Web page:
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The Board is back

Yesterday, USyd’s favourite corporate board was joined by a curious new Senate-Appointed Director, passed transparency reforms, confirmed online elections, and avoided questions about Pulp.

The USU Board held its first meeting of the year yesterday afternoon, considering reviews, revues and revenues. The Board was joined for the first time by a new Senate-Appointed Director (SAD), David Wright, whose dual role as the University’s Director of Treasury and Financial Control has drawn the ire of some. New CEO Andrew Mills also attended his first board meeting. 


Over summer, David Wright was appointed to the Board by the Senate, replacing Jane Drummond. Wright is also the University’s Director of Treasury and Financial Control. The appointment of a high-ranked University decision-maker to the Board represents a marked change of approach from the Senate, whose recent appointments have generally not been involved in the day-to-day affairs of the University. Current and former Directors told Honi that they could not recall a SAD with such close connections to University management. 

The appointment may foreshadow closer involvement from the University in the affairs of the USU. Last year, in a significant shift, SADs intervened in executive elections to swing the Presidency in favour of Irene Ma. Wright’s appointment appears to be a continuation of this trend, with his secondment to the Finance Committee especially important as the USU seeks to navigate out of choppy financial waters with the JobKeeper cliff approaching. 

One person familiar with the USU told Honi that “if the USU was serious about its independence with the University, it can’t have university decision makers also be USU decision makers.” Tom Raue, who has had his own well-publicised battles with University administration while a USU Director, told Honi that it was “deeply inappropriate” to have a University decision-maker on the board. 

A University spokesperson said that “Given the work that David had been doing with the USU last year in responding to the challenges of COVID-19 he was considered well suited to be a Senate nominee.” 


The USU’s new era of transparency got off to a bad start with President and acting Secretary Irene Ma failing to invite Honi Soit to the meeting, as has been convention for a number of years. Happily, new policy changes will enshrine this convention.

A motion containing several initiatives to improve transparency was passed by the Board. The new policy defines the instances in which meetings may move in camera. Observers will be excluded from meetings when discussion moves to – among other things – HR matters, sensitive legal matters, sensitive financial matters, and negotiations with the University. 

After each meeting of the Board, a schedule of resolutions will be made publicly available. For in camera resolutions to be excluded, a ‘public interest’ test will be applied to determine whether such in camera proceedings are made public. Ben Hines expressed some concern at the broadness of this test. 

Notably, recommendations from a recent transparency review to publicise (a) Directors’ benefits and (b) voting numbers on in camera motions were not included in the motion. Former USU Secretary Dane Luo, in his recent resignation letter, pointedly urged all Directors to “seriously consider all of the Secretariat’s recommendations and swiftly make recommendations that will benefit the membership.”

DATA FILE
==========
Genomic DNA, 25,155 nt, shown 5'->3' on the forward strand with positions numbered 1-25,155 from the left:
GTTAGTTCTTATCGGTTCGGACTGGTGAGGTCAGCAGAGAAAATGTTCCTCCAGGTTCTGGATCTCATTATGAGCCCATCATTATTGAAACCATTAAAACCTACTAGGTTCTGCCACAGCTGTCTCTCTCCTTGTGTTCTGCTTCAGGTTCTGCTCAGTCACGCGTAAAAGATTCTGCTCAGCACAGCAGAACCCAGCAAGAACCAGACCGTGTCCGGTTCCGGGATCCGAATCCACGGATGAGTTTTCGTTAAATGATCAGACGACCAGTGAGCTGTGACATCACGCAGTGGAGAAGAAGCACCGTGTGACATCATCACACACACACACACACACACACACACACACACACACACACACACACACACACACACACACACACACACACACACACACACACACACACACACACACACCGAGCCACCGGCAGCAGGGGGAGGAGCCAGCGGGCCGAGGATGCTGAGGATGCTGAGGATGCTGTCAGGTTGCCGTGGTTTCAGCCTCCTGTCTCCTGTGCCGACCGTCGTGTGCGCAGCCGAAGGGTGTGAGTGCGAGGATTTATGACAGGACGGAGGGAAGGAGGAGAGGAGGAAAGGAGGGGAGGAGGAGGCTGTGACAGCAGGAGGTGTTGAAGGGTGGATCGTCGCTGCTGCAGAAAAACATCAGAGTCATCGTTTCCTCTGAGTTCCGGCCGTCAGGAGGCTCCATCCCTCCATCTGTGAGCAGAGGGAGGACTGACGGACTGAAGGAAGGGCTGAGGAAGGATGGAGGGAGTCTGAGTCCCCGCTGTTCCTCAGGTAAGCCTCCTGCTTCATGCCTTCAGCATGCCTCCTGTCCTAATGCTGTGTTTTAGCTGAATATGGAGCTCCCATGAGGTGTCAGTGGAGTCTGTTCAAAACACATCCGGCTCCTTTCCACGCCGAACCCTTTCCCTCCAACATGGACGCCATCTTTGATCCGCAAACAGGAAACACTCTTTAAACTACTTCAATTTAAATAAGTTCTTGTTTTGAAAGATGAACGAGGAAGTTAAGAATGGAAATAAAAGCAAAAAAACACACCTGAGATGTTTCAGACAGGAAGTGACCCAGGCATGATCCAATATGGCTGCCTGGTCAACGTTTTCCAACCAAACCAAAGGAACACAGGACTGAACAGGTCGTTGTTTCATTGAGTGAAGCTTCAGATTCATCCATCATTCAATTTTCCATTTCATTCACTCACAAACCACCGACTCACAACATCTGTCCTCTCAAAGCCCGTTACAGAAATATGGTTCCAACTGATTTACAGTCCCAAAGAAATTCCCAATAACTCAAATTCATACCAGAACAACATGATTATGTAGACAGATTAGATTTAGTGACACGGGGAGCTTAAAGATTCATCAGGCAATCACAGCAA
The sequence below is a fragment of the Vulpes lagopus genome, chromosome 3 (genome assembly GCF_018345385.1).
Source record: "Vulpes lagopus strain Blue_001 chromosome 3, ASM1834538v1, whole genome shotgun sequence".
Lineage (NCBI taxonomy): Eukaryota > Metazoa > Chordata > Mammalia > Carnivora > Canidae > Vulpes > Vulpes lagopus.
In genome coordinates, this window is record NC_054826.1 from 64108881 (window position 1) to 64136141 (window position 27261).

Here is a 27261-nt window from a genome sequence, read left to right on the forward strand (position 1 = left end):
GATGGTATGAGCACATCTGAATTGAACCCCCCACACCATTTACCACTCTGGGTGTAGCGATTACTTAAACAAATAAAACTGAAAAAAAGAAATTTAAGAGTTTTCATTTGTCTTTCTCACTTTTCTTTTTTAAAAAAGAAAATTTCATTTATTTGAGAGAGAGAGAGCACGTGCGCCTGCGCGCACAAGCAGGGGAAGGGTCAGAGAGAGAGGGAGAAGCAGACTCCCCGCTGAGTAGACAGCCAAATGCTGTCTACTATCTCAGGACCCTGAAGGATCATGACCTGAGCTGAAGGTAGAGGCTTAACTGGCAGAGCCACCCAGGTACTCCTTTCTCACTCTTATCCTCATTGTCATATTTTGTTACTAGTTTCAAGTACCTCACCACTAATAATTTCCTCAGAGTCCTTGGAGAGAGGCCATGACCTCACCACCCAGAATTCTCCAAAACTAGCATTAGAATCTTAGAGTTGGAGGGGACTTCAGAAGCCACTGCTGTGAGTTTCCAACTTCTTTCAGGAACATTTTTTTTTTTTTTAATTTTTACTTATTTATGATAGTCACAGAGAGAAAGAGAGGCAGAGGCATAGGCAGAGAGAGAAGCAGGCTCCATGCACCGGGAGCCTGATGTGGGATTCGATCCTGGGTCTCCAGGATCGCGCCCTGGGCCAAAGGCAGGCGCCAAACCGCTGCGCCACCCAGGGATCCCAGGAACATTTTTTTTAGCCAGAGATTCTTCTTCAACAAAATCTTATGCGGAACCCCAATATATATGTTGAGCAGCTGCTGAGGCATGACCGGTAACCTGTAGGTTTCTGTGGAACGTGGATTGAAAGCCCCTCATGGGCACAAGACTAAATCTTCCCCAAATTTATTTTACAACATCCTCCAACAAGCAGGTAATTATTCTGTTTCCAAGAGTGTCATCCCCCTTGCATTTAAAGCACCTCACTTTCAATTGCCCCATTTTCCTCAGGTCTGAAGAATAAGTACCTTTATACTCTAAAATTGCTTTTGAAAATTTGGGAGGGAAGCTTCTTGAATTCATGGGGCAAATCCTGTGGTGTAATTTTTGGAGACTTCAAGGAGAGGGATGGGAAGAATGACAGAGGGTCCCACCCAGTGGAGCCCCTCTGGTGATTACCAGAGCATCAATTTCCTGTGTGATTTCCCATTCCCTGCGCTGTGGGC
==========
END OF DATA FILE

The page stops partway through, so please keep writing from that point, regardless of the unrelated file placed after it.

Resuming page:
Revues will go ahead in 2021.


Despite the return of students to campus and relaxed COVID restrictions, the USU election looks likely to be an online affair this year. 

SSAF funding for an in-person election was not made available by the University, which, according to President Ma, necessitated online polling. The SRC has faced similar reluctance from the University to fund in-person elections. 

In-person campaigning will be allowed in accordance with COVID guidelines. 

Simone Whetton, a former SAD, was appointed as Returning Officer. Dr Penelope Crossley, a former USU Vice President and current Law Faculty Associate Professor, will be the Electoral Arbiter. 


Today’s meeting was presaged by the appointment of three new editors to PULP. Enjoying the privilege of an $8,000 stipend each, Honi looks forward to seeing PULP’s editors working 37.5% harder than us! Curiously, no PULP representatives were sighted by Honi at the Board meeting. Your student dollars, not at work!

Interestingly, the USU advertised for four editors, in addition to a newly created ‘Senior Editor’ position. Only three editors were appointed, with no Senior Editor. President Ma said “upon consideration of regrowth and rebuilding, we need to consider the needs of students and the effects of COVID.” Cost, therefore, appears to be the reason for the scrapped appointments. 

The three editors are Mia Castagnone (who?), Emily Graetz (who?) and Fabian Robertson (who has written a couple of Honi articles). None of the editors have a background in student politics, which is a departure from previous years in which Madeline Ward and Ellie Stephenson have occupied editorial positions. Honi understands that Ellie Stephenson and Oscar Chaffey – both Grassroots affiliated – applied for the position but were rejected. Irene Ma denied that the USU was moving PULP in a more moderate direction and told Honi that editors were chosen on the strength of their applications alone. Given the strength of Ellie Stephenson’s CV and her breadth of experience, Honi wonders…

Abbey Shi redux

Director Eve Wang called into the meeting via Zoom from China to apologise for her recent absences. Wang, promising to rectify workload issues, took a leaf out of Abbey Shi’s book, and offered to generously forego her stipend for the rest of her term. Honi watches this space with interest

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